Feds changing fuel economy rules: Federal efforts to coordinate fuel economy
standards between its departments and with the state of California will be clarified in weeks ahead. National Highway Traffic Safety Administration Acting Administrator Heidi King said Tuesday at the Detroit auto show that a proposal would be released on March 30 with new fuel economy standards for light duty vehicles. President Donald Trump last year reinstated a review of NHTSA and Environmental Protection Agency rules for fuel economy and emissions to cover model years 2022 through 2025, which was part of his campaign to cut federal regulations. News of more talks between California and the Trump administration also came out this week. California Air Resources Board will be meeting in Washington this month with federal officials in an effort to reach agreement on phase two revisions that could sort out differences and avoid legal battles between automakers, the White House, and California.
Infiniti electrifying most of its upcoming cars: Infiniti is joining Volvo and other near-luxury and luxury brands by electrifying its fleet by 2021 (with the exception of a few large SUVs). For these models, the company isn’t specifying whether it will include hybrids, plug-in hybrids, and batter electric vehicles in the electrified lineup. It will include BEVs that will have at least 200 miles of range, according to Infiniti and Nissan CEO Hiroto Saikawa. That range would be slightly farther than the new Leaf can go from parent company Nissan. “We are trying to position Infiniti as the premier electrified brand” as part of the five-year plan that will extend through 2022, he said.
On-demand mobility a very tough business to succeed in: Another sad tale is being told in the less-than-a-decade old business of on-demand mobility. See Jane Go, a ride-hailing app for women riders transported by women drivers, closed its shutters on Tuesday, January 9.
“As a young start-up, we have been unable to secure the necessary capital funding to continue our operations,” wrote CEO Cassandra Miller in a note posted on Facebook. “I know discontinuing our service will be a significant loss for many that we serve.”
The service was created by Laguna Niguel, Calif., residents Savannah Jordan and her father, William Jordan, in 2016 to offer women a safer alternative in the ride-hailing market.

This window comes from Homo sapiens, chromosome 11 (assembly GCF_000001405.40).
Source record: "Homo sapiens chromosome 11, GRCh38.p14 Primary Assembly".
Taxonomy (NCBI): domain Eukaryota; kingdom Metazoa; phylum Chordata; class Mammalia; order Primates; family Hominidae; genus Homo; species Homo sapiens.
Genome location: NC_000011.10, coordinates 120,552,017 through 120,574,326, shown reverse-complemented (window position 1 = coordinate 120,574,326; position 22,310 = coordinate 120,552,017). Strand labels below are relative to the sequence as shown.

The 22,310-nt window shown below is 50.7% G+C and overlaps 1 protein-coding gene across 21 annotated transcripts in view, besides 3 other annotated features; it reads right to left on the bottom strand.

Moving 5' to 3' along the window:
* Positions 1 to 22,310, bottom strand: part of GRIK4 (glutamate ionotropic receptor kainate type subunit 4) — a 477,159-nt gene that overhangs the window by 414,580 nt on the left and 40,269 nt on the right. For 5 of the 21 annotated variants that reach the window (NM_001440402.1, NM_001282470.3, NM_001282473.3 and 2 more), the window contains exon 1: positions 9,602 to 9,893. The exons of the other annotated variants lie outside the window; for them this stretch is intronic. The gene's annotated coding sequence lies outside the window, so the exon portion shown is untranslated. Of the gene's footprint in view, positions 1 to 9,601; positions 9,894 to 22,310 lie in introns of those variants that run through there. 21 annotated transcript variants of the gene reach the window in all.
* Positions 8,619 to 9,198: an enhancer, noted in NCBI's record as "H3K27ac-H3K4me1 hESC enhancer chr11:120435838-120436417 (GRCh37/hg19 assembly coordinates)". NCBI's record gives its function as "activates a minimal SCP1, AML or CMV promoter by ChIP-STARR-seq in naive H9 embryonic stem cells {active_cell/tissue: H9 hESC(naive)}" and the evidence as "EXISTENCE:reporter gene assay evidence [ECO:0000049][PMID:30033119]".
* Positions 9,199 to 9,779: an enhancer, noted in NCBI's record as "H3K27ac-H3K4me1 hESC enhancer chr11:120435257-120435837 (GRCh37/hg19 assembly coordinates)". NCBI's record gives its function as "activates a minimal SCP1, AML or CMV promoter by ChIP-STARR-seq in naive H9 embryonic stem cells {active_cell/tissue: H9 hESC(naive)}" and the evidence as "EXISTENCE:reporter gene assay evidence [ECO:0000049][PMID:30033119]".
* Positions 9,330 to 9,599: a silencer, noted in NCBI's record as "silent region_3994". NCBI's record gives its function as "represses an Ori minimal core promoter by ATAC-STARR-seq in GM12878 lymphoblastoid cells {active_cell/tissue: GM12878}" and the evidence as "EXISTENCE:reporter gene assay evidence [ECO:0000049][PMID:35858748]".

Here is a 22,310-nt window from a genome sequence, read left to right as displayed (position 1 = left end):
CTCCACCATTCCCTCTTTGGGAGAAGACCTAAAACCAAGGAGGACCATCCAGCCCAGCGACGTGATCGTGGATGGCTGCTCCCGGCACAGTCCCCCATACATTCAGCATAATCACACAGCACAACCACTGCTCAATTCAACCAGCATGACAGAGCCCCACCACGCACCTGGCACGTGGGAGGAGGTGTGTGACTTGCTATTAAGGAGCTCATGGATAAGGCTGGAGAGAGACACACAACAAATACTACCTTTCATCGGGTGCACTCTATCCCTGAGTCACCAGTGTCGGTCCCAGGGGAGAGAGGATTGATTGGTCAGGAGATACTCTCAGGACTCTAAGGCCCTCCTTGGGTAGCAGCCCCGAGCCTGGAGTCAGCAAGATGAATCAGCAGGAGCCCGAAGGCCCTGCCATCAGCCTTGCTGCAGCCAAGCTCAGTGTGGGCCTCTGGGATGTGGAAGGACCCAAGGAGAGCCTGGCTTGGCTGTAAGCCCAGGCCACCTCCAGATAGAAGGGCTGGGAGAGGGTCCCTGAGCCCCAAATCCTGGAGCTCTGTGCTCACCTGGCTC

Just as Facebook has inspired hundreds of social networking startups targeted to special interests, mobility services are seeing a wave of specialized services emerge. You can have your kids picked up and taken home after their music lesson. Someone else can do all your grocery shopping that will be delivered to your front door or kitchen. Meals can be delivered quickly and cheaply to you at home, work, or a social gathering. Then there’s always the Uber and Lyft model of having convenient, quick, affordable rides – taking away the hassles of being stuck behind the wheel in traffic and having to find a parking space.
Ride-hailing giant Uber has been the Facebook of mobility, following its beta launch in 2010 and San Francisco rides starting up in 2011. The past year has been a near-death experience for Uber, with newly hired CEO Dara Khosrowshahi now expected to revive the company.
Navigant Research recently published an analysis piece comparing the challenge Netflix faces competing with Disney to what companies like Uber and Lyft face compared to global automakers. Netflix is burning through a great deal of cash in creating its own catalogue of films and TV series to compete. Uber faces competition from companies like General Motors, Volkswagen, Daimler, and Ford, which are starting up and acquiring their own mobility service business units.
Green Auto Market Extended Edition subscribers this week can view a study on where 10 leading mobility companies stand with investors in the number of funding rounds and total funding amount raised so far. Companies reviewed include Airbnb, Didi Chuxing, DoorDash, Gett, GrubHub, HopSkipDrive, Instacart, Lyft, Postmates, and Uber.